Vet Reminds Dog Owners: Don’t Leave Pets in Cars on Sunny Days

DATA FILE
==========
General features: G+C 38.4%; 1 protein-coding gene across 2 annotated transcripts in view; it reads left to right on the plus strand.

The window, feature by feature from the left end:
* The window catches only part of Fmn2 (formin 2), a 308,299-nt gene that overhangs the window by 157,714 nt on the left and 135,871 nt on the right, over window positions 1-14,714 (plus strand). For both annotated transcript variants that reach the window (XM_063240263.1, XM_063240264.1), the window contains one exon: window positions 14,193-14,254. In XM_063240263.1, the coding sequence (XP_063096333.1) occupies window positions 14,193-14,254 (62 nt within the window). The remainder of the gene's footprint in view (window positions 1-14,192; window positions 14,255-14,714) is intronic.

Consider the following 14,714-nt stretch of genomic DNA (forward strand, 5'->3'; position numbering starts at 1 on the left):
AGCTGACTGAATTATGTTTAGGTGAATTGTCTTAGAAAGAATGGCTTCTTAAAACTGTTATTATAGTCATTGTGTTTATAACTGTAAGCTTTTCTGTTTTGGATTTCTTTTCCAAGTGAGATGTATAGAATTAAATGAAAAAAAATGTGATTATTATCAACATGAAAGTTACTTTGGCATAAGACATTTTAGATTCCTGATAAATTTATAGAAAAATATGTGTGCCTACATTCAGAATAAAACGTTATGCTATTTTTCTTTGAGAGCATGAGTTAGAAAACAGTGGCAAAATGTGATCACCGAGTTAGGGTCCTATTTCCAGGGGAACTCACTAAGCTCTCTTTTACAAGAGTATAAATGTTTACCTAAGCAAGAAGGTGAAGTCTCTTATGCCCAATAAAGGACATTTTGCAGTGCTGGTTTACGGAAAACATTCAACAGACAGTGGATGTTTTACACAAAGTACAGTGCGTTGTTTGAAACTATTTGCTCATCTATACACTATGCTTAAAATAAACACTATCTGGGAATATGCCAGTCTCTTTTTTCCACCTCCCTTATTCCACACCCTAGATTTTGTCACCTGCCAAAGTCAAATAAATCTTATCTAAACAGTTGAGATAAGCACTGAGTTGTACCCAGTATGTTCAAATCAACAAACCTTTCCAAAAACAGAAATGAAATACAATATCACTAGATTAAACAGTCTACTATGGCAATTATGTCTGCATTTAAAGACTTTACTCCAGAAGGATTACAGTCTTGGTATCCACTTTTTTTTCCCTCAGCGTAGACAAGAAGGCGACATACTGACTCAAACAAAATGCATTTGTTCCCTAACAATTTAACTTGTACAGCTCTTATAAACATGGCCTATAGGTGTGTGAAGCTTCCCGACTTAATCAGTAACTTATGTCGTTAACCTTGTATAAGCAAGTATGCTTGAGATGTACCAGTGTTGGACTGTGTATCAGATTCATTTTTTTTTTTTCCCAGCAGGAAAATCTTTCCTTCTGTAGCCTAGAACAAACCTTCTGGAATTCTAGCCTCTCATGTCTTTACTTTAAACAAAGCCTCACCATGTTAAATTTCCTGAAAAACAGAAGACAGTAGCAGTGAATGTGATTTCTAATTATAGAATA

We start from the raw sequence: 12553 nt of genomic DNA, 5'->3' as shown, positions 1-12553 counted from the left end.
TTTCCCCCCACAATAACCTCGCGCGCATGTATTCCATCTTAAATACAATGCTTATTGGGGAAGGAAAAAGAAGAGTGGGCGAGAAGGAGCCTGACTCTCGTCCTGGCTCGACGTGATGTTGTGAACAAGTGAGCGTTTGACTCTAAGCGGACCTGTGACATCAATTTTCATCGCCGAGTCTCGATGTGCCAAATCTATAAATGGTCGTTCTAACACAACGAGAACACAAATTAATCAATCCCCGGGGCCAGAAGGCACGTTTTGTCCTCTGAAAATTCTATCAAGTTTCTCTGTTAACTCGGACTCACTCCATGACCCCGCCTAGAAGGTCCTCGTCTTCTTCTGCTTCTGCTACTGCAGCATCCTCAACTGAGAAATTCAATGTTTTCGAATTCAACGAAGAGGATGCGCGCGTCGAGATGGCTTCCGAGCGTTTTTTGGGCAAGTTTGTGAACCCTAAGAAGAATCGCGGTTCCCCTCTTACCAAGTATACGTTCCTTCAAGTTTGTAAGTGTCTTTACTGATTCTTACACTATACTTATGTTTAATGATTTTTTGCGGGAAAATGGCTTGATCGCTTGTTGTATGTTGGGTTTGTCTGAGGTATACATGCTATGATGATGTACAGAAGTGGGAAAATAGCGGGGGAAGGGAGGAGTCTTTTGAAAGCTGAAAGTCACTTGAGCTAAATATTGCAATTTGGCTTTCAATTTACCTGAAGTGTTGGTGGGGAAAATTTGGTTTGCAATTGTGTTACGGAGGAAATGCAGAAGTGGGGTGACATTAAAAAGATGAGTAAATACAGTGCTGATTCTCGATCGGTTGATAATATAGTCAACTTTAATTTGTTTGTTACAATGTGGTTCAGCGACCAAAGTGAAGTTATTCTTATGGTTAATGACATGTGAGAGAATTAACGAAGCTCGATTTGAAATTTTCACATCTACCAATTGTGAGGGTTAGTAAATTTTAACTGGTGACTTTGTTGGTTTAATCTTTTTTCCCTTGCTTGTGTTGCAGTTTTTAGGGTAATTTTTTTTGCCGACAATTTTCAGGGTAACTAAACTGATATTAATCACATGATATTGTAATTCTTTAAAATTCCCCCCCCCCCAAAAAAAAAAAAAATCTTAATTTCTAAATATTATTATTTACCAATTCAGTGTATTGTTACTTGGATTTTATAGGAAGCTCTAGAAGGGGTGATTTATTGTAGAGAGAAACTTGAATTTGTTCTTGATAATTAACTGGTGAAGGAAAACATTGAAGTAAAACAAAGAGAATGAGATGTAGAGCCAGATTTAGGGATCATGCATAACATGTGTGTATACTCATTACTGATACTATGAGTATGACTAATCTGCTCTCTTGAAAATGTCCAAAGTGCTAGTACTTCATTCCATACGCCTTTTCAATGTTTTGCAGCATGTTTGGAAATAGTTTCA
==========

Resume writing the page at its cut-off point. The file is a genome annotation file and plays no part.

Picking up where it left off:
As our forecast slowly starts to include more warm, sunny days this spring, a local vet is urging folks to remember — that means we need to leave pets at home when we head out in the car.”Always park in the shade, leave windows down, only go in for a minute. But boy, that’s when things can go bad. If you go in for a minute and get distracted and you end up away from your vehicle for a long time.”Dr. David Cloutier with Veazie Vet Clinic says, don’t forget, it can take only a few minutes on a sunny day before things get bad for a dog left in a car. The problem is heat stroke, after your dog’s temperature starts to elevate and it can’t cool itself off.”It doesn’t have to go very far before cellular damage starts to occur, actually doing damage to their internal organs. And even if you come out and let them out of the car, that core body temperature is still high.”He says if you think your pet has overheated, trying to slowly cool them down and giving them water might not be enough. At that point, bring them to the vet.”We’ll begin to cool them with a cool water bath, also an IV cath and we’ll start cooling fluids, to try and help some of those organs that are shutting down to support them and maybe function again.”He says there’s no hard and fast rule to go by — no certain temperature or length of time he’ll deem “safe” for a dog in a car on a sunny day.”A good rule of thumb is, if it’s sunny and I’m worried at all, I probably don’t want to leave the dog in the car.”Cloutier says, just think ahead to prevent a sad situation for you and your pet.”It’s almost always an accident. It’s almost always that unintentional, ‘I didn’t think it was that hot, I didn’t realize it had turned sunny, I didn’t think I was there that long,'” he says. “And it happens.”